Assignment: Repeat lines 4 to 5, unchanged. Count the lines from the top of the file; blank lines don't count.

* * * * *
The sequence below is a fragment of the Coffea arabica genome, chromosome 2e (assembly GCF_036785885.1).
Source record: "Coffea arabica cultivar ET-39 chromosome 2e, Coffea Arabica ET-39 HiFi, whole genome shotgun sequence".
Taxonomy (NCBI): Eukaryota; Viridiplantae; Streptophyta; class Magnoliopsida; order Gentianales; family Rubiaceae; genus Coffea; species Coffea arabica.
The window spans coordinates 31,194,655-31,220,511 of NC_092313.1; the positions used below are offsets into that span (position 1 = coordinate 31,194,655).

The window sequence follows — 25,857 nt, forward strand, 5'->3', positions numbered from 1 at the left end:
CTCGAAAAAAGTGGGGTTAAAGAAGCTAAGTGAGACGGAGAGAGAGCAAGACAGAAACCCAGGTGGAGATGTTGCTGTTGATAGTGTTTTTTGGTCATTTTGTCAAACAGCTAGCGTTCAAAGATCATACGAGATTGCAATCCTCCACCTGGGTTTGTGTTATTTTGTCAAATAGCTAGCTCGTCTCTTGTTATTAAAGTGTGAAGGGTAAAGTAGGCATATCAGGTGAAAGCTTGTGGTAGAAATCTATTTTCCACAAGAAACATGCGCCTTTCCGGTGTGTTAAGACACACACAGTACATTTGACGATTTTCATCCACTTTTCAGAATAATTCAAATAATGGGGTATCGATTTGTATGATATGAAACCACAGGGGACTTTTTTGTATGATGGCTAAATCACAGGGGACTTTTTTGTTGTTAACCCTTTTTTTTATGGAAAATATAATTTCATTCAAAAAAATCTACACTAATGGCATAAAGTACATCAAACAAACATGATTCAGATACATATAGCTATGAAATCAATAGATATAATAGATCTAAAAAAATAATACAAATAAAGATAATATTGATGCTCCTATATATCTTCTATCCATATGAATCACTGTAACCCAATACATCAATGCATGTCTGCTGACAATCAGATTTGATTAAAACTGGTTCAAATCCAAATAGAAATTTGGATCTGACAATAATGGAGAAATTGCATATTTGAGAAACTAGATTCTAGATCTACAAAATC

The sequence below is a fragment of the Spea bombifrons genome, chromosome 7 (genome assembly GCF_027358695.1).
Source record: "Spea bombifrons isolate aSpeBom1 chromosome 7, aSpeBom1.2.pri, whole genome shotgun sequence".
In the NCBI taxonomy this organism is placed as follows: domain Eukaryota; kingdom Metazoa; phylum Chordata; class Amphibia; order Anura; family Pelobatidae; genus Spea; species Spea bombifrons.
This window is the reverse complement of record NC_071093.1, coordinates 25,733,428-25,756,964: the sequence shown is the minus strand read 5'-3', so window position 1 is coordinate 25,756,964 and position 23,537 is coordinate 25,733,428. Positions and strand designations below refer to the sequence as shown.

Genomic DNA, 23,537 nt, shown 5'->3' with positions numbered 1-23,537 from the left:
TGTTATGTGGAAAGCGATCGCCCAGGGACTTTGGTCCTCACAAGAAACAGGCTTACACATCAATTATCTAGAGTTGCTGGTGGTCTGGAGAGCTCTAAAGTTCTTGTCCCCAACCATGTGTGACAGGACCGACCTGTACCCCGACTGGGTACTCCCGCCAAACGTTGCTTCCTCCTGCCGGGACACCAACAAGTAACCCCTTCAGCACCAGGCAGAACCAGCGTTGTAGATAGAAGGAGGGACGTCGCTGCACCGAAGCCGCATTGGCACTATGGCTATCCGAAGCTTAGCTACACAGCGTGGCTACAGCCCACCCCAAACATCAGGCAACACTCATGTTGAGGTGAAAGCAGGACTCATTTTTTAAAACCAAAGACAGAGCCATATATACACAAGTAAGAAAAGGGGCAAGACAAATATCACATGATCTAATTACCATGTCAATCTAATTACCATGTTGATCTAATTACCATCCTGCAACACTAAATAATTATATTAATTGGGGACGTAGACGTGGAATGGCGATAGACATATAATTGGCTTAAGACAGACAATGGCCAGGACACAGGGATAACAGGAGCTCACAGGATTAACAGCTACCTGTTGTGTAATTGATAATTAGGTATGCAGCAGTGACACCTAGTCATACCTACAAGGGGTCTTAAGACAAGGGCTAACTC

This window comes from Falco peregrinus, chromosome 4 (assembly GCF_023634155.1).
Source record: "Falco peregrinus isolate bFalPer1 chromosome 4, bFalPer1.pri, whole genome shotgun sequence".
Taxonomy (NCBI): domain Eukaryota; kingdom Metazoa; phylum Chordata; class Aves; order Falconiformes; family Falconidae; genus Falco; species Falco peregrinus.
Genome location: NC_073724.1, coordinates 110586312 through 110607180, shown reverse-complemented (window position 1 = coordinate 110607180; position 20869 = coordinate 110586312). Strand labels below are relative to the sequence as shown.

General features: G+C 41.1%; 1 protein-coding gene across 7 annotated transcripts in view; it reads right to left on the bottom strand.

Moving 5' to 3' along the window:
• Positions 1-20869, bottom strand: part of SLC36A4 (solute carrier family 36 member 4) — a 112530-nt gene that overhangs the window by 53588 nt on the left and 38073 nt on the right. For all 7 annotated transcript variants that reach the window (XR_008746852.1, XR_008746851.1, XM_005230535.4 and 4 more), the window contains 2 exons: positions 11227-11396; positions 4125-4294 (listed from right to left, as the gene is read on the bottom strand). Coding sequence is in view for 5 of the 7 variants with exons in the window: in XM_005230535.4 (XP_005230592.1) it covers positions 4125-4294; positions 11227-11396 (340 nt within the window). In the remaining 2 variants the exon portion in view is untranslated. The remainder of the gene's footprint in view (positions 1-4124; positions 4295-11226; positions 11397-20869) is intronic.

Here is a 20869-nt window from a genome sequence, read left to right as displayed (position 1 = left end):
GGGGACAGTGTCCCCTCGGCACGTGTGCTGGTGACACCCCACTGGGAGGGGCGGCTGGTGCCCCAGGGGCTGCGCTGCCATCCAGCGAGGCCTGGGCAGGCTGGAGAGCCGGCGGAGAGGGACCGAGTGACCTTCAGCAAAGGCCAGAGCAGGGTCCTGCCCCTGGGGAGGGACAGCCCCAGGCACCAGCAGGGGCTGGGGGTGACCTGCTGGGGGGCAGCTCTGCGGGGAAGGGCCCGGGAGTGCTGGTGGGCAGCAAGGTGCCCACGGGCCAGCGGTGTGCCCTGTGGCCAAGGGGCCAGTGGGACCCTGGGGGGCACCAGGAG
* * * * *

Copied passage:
The window spans coordinates 31,194,655-31,220,511 of NC_092313.1; the positions used below are offsets into that span (position 1 = coordinate 31,194,655).

The window sequence follows — 25,857 nt, forward strand, 5'->3', positions numbered from 1 at the left end: